Liberal Police Chief Al Sill, left, attempts to explain to the city commission during Tuesday evening’s meeting why new software is needed to maintain the safety and peace of mind of the community. Ultimately, Sill was allowed to go through with the COPS Grant application process that, if awarded, will aid the city and county with the purchase of new software. Daily Leader photo/Jessica Crawford
By JESSICA CRAWFORD
• Daily Leader
The Liberal Police Department once again wishes to partner with the Seward County Sheriff’s Department in an effort to use grant funds to purchase much needed advanced technology. The technology, if grant funding is awarded, will allow officers immediate access to records.
The Seward County Sheriff’s Department was granted permission by the county commission to apply for the Edward Byrne Memorial grant Monday evening. The city commission voted to allow the LPD to move forward with the application of the COPS (Community Oriented Policing) Grant during its Tuesday evening meeting.
“Back in April, I travelled to
Washington D.C. to meet with some representatives of the U.S. Department of Justice,” Liberal Police Chief Al Sill said. “The purpose of that trip was to seek some grant funding for the police department. I think we have been pretty successful in that because we have been invited to apply for this grant. The application process opened on June 2 and it closes on June 25. So, we are in the process of writing a grant (application) and the grant amount is $200,000.”
Originally, Sill said he wanted to use the possible funding for enhancing and upgrading technology with regard to community oriented policing. He felt the replacement of aging equipment was overdue. However, he saw a greater need. Although the need may prove to be very costly, Sill feels the price can be negotiated.
“Since that time, our focus and interest has now changed, and we are in the process of looking at a new records management system, a new jail management system, a new Computer Aided Dispatch system that is going to benefit the sheriff’s department, the police department, communications, and it will even have some impact with county and city fire,” Sill said.
“We are looking into a new system for a variety of reasons, but those new systems are going to be very, very costly,” Sill explained. “We are in the process of meeting with a couple different companies, we are in the process of setting up some demonstrations and all of that. They have given us some tentative pricing that is quite shocking, one came in a $1 million and the other came in at roughly over $600,000. However, I do believe that those prices will come down. I have assured them that they both need to come down in order for us to work with them.”
Commissioner Dave Harrison understood Sill must be vague regarding the matter of the software. However, he wanted to be sure the LPD actually needed the software.
“You are asking for permission to apply for your grant and that I understand,” Harrison said. “But one thing you haven’t done is given us a case of why you have this need.”
Sill explained implementing the software was part of a greater plan he put into place in 2006 when he became the Chief of Police.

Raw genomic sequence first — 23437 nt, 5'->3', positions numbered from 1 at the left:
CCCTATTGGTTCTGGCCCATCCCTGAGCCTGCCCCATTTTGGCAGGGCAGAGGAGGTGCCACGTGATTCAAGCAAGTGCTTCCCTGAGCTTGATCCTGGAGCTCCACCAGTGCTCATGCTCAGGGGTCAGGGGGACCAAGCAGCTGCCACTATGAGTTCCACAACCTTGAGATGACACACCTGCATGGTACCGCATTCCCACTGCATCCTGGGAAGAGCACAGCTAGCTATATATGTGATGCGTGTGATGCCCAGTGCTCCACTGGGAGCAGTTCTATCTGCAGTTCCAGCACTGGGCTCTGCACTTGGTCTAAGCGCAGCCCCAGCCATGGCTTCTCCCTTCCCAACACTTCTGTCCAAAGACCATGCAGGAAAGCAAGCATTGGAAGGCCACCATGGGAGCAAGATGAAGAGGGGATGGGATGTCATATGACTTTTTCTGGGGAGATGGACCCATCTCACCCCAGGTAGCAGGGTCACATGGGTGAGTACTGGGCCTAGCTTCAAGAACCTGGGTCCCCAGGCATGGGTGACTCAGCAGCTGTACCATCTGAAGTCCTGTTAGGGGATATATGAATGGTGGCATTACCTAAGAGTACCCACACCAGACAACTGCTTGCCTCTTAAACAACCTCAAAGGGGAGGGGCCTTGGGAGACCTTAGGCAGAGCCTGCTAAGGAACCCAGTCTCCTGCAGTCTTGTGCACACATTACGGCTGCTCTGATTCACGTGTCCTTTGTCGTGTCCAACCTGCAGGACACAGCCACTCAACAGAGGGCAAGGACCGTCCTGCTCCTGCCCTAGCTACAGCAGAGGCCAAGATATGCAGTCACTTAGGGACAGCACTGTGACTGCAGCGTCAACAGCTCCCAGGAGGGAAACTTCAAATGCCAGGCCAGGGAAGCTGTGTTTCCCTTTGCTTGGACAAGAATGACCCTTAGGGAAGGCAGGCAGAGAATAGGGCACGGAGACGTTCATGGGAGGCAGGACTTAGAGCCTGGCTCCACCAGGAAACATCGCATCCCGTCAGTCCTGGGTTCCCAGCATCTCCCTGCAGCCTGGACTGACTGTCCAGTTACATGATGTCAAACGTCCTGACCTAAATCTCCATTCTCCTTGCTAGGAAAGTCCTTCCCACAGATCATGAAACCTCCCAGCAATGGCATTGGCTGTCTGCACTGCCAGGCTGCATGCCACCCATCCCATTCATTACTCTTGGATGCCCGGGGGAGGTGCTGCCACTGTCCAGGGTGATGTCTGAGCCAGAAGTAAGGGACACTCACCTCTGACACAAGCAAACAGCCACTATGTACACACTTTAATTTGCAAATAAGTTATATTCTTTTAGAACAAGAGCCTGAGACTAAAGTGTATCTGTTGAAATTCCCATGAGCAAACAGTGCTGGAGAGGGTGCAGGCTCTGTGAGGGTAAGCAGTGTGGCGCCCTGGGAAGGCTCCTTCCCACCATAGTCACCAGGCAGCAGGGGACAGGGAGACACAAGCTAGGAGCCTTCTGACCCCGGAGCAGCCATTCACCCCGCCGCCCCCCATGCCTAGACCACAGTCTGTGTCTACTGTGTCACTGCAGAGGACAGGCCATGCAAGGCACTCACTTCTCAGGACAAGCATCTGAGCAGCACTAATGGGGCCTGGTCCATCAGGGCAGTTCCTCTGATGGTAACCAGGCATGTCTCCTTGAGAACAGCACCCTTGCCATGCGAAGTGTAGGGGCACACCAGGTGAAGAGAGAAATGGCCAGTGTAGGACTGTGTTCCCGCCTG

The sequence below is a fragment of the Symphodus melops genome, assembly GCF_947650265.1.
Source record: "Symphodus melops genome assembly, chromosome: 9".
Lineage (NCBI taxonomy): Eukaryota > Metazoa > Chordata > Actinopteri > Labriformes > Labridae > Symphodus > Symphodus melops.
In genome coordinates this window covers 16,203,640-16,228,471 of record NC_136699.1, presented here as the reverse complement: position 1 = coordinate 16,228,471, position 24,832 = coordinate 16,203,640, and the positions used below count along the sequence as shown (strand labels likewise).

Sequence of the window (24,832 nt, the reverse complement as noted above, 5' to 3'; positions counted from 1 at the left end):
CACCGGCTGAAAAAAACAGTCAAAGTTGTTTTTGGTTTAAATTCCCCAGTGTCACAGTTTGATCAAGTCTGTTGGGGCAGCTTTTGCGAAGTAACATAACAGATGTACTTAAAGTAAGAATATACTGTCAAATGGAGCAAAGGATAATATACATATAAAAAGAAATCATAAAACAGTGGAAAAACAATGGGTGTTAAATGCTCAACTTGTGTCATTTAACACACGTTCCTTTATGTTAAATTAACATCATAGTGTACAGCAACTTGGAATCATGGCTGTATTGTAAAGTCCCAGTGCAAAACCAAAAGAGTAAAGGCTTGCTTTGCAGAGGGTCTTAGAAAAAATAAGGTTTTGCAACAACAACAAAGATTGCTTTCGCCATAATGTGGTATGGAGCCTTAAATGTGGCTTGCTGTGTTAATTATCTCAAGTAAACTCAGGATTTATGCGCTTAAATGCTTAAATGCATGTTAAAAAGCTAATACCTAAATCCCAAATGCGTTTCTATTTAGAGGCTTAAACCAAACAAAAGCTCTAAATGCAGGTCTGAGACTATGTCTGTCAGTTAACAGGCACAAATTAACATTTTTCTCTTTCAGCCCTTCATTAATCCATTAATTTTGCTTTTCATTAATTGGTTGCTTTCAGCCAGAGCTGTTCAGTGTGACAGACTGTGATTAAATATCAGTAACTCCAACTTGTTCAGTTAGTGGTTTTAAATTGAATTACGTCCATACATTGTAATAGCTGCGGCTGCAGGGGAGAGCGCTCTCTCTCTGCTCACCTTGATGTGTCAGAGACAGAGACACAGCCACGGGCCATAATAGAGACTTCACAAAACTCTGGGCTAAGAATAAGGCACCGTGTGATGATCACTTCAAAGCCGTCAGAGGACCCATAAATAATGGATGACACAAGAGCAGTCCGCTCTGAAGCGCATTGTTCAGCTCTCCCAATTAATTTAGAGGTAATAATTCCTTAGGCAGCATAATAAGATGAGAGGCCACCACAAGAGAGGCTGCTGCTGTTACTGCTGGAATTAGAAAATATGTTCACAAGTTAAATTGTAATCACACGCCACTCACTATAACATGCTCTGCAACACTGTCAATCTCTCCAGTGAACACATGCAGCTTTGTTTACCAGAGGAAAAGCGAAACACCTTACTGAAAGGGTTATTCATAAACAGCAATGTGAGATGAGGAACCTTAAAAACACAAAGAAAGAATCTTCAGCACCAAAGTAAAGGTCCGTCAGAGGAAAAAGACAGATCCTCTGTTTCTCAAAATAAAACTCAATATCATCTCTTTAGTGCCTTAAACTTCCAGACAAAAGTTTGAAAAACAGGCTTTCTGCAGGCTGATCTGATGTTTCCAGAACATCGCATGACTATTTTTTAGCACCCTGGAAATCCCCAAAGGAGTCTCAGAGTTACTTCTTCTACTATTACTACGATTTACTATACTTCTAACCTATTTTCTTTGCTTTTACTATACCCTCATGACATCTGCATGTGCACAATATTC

“When I took this position over, I set out strategically in listing specific goals that we wanted to achieve throughout the community,” Sill said. “The first goal was to reduce crime and the fear of crime in Liberal. I think that we have done that. I think we have shown that we have made considerable improvement.
“Part of our ability to do that was to integrate a Comstat system within our organization,” he explained. “We are doing that on an extremely, extremely limited basis. We have no sophistication in the technology with what we are doing. We are basically hand searching data so that we can come up with statistics to provide for people who make decisions on the action plans that we set out. When I developed this plan, I knew that it was a shortcoming of ours.”
Harrison commented that, eventually, he and the commissioners must be made aware of why the software is so necessary.
“If it is something that you need, that you have to have, that is one thing,” he said. “But if it is just something that you want, that is a completely different thing.”
Sill responded as he said the department needed information available to them in a timely manner. The current software does not provide that.
“Ease of operation is what we are trying to improve,” Sill said. “Right now, we don’t have ease of operation. We are working for the software instead of the software working for us.
“I know I am dumping a lot on you guys,” he added. “But we have been working on this for months.”
Commissioner Bob Carlile made a motion to allow the LPD to continue with the grant application process. Commissioner Larry Koochel seconded the motion. Sill informed the commission the money, if awarded, would not be in hand until the end of 2010. The motion passed with all five commissioners in approval.
“Commissioner Carlile moved to approve the submittal of the grant application as presented with the intention of changing software subject to final approval of funds upon obtaining the grant,” City Clerk Debbie Giskie recited to ensure all commissioners and Sill understood the motion.
“I would like to add that we have seen a significant decrease in crime since 2006,” Vice Mayor Joe Denoyer concluded. “I think a lot of that has been due to the technology that we have allowed our police department to use.”
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